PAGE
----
“The award is such an honor because it isn’t just my work, but also the communities I work with. It’s about the people who I have a privilege to know and be surrounded by,” says Nnawulezi. “It is a community honor.”
The accolade acknowledges her work using transformative Community-Based Participatory Research (CBPR) to evaluate the systems and institutions that serve survivors of gender-based violence. Her work in this field spans from her dissertation, through her time as a UMBC Postdoctoral Fellow for Faculty Diversity, to her current scholarship as an assistant professor of community psychology.
Nnawulezi explains that transformative CBPR focuses on shifting the status quo from institutionally-focused research to community-driven research where the community acts on its power and determines what knowledge is generated and how it is used.
She works with survivors to research structures and policies related to domestic violence housing programs. When it comes to her specific focus in that area, she explains, “As a community, the survivors and practitioners decide what they want to research. It may be understanding what it takes for survivors to experience power, whether the organizational policies and culture create a loss of power, or if they support survivors having and using power.”
A focus on intersectional identities
Nnawulezi specializes in working with survivors with intersectional identities and community-based practitioners, exploring how survivors navigate institutions intended to support them. This includes survivors who are people of color, living with HIV, queer and trans, low-income, homeless or housing insecure, experiencing addiction, or experiencing severe mental illnesses.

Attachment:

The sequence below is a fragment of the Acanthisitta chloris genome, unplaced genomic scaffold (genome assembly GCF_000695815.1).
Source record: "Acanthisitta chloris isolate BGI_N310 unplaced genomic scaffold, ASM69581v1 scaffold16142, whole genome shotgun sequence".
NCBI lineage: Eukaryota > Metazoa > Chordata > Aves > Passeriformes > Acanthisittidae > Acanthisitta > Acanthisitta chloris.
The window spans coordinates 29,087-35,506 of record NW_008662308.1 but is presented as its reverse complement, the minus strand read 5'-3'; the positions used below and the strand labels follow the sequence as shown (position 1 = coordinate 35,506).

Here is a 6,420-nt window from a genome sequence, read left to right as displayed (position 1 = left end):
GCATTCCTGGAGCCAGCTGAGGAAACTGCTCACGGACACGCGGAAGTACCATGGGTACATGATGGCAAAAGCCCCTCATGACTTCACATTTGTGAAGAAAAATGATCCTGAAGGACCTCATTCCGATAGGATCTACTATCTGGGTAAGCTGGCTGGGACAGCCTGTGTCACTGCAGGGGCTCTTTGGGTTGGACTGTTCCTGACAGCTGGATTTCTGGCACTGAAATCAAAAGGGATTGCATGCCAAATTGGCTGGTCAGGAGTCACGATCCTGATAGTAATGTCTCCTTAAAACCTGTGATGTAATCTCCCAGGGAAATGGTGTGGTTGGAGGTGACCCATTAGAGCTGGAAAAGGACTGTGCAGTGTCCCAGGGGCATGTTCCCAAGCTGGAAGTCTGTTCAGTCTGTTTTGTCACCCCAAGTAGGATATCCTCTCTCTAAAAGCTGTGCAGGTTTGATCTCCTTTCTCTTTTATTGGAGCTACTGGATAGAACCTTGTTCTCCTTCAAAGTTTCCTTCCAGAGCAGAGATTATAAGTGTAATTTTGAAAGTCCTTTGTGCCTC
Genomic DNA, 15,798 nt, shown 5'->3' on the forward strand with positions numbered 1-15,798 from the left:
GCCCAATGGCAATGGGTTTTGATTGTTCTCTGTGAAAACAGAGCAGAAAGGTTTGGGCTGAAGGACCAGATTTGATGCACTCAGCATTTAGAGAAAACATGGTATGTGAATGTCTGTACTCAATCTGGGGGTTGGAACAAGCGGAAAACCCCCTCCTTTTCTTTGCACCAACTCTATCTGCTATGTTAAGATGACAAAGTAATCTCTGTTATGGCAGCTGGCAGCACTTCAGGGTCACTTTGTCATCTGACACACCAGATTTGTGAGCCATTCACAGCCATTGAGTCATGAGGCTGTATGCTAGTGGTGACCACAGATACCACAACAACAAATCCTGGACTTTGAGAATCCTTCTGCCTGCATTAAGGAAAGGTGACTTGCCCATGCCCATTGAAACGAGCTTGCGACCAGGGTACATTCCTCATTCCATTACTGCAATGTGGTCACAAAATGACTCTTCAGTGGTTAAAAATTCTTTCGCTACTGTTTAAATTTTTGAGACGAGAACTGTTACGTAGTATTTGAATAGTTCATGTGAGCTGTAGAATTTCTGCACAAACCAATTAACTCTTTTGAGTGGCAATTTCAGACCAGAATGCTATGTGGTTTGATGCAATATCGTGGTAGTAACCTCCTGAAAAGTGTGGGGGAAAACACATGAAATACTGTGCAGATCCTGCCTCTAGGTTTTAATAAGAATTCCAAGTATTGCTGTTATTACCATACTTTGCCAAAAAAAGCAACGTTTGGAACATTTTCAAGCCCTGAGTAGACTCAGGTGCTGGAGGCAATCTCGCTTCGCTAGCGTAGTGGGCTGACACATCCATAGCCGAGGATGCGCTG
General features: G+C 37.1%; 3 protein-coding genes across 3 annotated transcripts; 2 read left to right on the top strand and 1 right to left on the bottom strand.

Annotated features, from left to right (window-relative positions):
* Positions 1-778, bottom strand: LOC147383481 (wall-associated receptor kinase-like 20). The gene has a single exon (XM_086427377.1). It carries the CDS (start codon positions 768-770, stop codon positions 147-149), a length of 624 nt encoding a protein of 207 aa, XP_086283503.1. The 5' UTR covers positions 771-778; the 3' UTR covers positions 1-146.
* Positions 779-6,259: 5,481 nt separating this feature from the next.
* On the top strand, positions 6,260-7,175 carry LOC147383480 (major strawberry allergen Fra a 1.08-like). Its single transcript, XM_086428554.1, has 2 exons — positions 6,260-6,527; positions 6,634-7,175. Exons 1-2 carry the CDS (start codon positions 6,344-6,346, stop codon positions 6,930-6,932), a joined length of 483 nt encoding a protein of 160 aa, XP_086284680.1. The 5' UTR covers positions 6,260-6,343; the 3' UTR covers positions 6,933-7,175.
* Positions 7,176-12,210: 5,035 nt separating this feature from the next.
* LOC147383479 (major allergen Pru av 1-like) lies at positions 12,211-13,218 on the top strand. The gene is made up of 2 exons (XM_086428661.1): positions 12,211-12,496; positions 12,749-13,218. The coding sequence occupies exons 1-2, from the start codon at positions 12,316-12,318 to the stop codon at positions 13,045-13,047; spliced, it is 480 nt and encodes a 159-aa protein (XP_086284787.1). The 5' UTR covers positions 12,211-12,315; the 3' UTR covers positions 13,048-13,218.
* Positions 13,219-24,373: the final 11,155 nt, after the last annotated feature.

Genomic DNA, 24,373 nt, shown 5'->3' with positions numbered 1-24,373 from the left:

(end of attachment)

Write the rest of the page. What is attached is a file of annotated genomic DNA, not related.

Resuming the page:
She finds transformative CBPR to be particularly suited to working with survivors with histories of multiple marginalizations because it questions why and how researchers can support communities facing multiple forms of oppression. This approach dismantles the traditional views of psychologists as altruistic professionals saving people in need, she explains. Instead, it moves toward supporting the liberation of historically marginalized communities by challenging systems of oppression and creating social change with community members.
“The purpose of my work can be summed up by this quote from Lilla Watson, an aboriginal elder, activist and educator,” shares Nnawulezi. “If you have come here to help me you are wasting your time, but if you have come because your liberation is bound up with mine, then let us work together.”
Banner image: Murphy. Photo by Marlayna Demond ’11 for UMBC.